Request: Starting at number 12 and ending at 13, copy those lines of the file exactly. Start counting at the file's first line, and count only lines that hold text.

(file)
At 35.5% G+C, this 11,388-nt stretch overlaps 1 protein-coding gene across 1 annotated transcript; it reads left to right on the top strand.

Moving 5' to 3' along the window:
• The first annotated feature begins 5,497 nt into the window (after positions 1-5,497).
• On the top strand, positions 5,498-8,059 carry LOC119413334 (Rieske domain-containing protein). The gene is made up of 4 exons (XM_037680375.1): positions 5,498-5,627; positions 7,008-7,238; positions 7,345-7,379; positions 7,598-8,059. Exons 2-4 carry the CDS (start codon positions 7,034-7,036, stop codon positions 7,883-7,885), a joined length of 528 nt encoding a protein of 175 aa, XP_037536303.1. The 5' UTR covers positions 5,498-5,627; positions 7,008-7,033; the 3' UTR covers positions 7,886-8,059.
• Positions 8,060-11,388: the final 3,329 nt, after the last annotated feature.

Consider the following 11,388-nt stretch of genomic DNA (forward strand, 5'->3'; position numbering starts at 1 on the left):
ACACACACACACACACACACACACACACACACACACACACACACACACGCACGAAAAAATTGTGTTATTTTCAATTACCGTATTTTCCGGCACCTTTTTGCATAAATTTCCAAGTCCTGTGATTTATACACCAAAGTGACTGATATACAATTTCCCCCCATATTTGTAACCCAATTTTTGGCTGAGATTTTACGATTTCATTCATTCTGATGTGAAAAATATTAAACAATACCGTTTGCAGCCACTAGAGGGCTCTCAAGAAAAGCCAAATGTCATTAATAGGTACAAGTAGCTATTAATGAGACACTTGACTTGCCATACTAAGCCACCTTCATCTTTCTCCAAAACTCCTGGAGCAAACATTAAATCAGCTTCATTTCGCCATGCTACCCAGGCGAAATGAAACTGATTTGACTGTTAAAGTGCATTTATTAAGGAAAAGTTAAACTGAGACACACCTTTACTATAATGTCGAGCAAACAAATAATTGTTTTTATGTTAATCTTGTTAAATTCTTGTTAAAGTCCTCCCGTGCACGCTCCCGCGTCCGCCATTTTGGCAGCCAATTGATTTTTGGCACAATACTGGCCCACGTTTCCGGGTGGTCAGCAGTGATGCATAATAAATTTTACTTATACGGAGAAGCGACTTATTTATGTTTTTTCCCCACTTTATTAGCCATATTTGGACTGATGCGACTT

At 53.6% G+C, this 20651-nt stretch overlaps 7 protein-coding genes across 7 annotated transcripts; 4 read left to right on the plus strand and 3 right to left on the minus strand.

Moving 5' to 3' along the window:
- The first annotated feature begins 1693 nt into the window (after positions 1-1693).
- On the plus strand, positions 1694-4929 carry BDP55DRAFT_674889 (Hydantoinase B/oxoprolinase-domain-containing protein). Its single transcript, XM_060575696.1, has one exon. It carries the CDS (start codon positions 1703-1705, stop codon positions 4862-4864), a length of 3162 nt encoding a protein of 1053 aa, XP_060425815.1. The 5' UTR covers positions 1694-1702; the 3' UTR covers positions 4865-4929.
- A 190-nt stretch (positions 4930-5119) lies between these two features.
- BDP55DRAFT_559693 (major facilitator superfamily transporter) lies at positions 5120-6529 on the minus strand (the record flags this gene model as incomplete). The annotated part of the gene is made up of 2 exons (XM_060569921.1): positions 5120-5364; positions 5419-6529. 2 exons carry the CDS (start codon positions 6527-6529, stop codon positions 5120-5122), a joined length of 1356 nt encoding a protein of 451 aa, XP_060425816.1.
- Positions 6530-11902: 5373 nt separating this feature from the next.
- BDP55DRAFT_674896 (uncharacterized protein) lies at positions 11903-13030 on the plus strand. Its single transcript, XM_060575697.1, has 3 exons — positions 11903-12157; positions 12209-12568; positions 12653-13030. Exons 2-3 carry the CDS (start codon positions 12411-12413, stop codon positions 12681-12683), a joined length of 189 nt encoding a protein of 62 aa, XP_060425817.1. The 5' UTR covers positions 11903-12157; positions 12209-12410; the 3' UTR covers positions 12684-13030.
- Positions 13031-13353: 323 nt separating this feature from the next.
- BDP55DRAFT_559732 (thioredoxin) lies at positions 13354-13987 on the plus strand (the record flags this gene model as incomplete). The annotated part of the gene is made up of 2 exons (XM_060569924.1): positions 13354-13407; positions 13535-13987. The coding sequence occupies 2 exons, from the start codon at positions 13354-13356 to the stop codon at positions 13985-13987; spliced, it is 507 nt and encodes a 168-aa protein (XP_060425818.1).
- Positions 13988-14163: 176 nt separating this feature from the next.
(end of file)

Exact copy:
- A 190-nt stretch (positions 4930-5119) lies between these two features.
- BDP55DRAFT_559693 (major facilitator superfamily transporter) lies at positions 5120-6529 on the minus strand (the record flags this gene model as incomplete). The annotated part of the gene is made up of 2 exons (XM_060569921.1): positions 5120-5364; positions 5419-6529. 2 exons carry the CDS (start codon positions 6527-6529, stop codon positions 5120-5122), a joined length of 1356 nt encoding a protein of 451 aa, XP_060425816.1.